Food Safety News
For the final day of Food Safety Month, we bring you these popular — and dangerous — myths and their factual counterparts from the Partnership for Food Safety Education.
A norovirus recombinant GII.P4_NewOrleans_2009/GII.4_Sydney_2012 was first detected in Victoria, Australia, in August 2015 at low frequency, and then re-emerged in June 2016, having undergone genetic changes. Analysis of 14 years’ surveillance data from Victoria suggests a typical delay of two to seven months between first detection of a new variant and occurrence of a subsequent epidemic linked to that variant. We consider that the current recombinant strain has the potential to become a pandemic variant.
Food Safety News
Federal health officials have concluded their investigation involving General Mills flour implicated in an E. coli outbreak that sickened at least 63 between December 2015 and now, but they say more people are expected to become ill.
Both the Food and Drug Administration and the Centers for Disease Control and Prevention again urged consumers nationwide to check their homes for the recalled flour and a variety of recalled foods made with it in final outbreak reports posted Thursday.
“Although the outbreak investigation is over, illnesses are expected to continue for some time,” according to the CDC report. “Consumers who don’t know about the recalls could continue to eat the products and get sick. A list of the recalled products and how to identify them is available on the Advice to Consumers page.”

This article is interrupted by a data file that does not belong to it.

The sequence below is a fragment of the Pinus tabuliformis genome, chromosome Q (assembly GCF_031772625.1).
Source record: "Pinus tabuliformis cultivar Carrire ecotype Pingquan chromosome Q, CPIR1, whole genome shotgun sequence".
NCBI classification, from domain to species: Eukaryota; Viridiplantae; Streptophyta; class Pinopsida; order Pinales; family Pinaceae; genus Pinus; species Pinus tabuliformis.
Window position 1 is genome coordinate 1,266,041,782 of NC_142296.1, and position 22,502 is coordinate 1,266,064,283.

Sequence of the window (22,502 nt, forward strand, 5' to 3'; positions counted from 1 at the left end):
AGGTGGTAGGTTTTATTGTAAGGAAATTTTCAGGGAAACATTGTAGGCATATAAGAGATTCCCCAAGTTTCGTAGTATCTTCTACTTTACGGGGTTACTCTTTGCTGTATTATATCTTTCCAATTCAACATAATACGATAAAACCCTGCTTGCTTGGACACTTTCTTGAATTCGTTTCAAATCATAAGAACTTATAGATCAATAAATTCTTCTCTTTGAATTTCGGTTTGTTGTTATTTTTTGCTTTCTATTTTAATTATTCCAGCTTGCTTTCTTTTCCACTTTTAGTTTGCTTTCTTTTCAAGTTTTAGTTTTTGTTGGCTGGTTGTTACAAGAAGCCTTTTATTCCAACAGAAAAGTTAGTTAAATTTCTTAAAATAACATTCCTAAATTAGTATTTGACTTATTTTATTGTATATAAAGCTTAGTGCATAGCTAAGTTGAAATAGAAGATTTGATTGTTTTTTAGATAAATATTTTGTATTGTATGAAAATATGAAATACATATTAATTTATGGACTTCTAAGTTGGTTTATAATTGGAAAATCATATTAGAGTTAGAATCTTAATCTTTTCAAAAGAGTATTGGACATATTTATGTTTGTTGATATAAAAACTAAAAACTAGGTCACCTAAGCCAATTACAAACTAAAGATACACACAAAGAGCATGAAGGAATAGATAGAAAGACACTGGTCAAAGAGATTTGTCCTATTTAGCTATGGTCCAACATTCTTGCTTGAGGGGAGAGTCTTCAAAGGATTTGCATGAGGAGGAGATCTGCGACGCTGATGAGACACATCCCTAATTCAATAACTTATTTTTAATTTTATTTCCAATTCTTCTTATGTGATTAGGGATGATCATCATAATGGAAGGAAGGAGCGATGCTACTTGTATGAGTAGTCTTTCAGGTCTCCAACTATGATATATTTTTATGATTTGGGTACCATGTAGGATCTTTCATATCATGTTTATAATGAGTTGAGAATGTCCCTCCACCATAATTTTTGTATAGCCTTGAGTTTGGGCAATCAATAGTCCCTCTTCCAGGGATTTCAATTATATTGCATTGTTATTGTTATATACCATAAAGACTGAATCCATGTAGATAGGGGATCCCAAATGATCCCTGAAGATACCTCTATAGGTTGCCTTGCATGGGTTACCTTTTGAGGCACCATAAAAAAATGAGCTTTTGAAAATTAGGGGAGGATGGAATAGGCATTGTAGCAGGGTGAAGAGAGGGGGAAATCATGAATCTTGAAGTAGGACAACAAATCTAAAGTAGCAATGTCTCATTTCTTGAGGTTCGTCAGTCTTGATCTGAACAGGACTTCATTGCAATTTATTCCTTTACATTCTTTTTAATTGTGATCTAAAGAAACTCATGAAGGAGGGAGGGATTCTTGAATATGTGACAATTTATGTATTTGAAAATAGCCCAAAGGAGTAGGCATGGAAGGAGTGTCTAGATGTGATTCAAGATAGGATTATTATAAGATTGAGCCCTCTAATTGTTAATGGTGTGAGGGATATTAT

In September 2015, PulseNet, the national molecular subtyping network for foodborne disease surveillance, identified a cluster of Listeria monocytogenes (Listeria) clinical isolates indistinguishable by two-enzyme pulsed-field gel electrophoresis (PFGE) pattern combination and highly related by whole-genome multilocus sequence typing (wgMLST). A case was defined as isolation of Listeria with the outbreak PFGE pattern and highly related by wgMLST with an isolation date on or after July 5, 2015, the isolate date of the earliest case in this cluster.
A standardized Listeria Initiative questionnaire (1) was used to gather information about foods consumed in the 4 weeks before illness from seven persons identified by November 30, 2015, with isolation dates occurring July 5, 2015–October 30, 2015. This tool did not include leafy green vegetables and failed to identify a common source for the infections. During December 2015 and January 2016, eight new or previously interviewed patients or their surrogates participated in open-ended interviews or provided shopper card records, and all reported consuming leafy greens in the month before illness onset. Among these, seven (88%) reported romaine and six (75%) reported spinach, higher than national food consumption estimates of 47% (p = 0.022) and 24% (p = 0.003), respectively (2). Six patients (75%) recalled consuming packaged salad, and three patients (38%) who recalled brands reported packaged salad brands processed by Company A.